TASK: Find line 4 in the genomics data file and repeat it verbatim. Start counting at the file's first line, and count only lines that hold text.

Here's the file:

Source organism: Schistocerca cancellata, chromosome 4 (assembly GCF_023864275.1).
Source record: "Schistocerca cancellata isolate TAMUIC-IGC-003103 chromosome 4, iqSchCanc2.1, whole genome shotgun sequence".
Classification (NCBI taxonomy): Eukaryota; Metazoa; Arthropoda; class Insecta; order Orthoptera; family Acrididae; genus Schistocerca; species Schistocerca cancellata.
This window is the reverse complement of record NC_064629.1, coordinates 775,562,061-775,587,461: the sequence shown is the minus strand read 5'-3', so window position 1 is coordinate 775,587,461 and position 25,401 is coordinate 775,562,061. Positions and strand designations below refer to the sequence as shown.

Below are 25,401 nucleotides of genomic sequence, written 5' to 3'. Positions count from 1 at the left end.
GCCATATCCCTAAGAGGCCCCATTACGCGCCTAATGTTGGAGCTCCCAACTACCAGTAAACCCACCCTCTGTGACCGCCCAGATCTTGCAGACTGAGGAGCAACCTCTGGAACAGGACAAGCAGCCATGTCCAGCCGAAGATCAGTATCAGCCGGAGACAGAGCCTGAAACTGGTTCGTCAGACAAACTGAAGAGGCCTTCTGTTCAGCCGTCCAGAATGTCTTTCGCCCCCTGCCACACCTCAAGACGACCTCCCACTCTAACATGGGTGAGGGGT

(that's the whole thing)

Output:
This window is the reverse complement of record NC_064629.1, coordinates 775,562,061-775,587,461: the sequence shown is the minus strand read 5'-3', so window position 1 is coordinate 775,587,461 and position 25,401 is coordinate 775,562,061. Positions and strand designations below refer to the sequence as shown.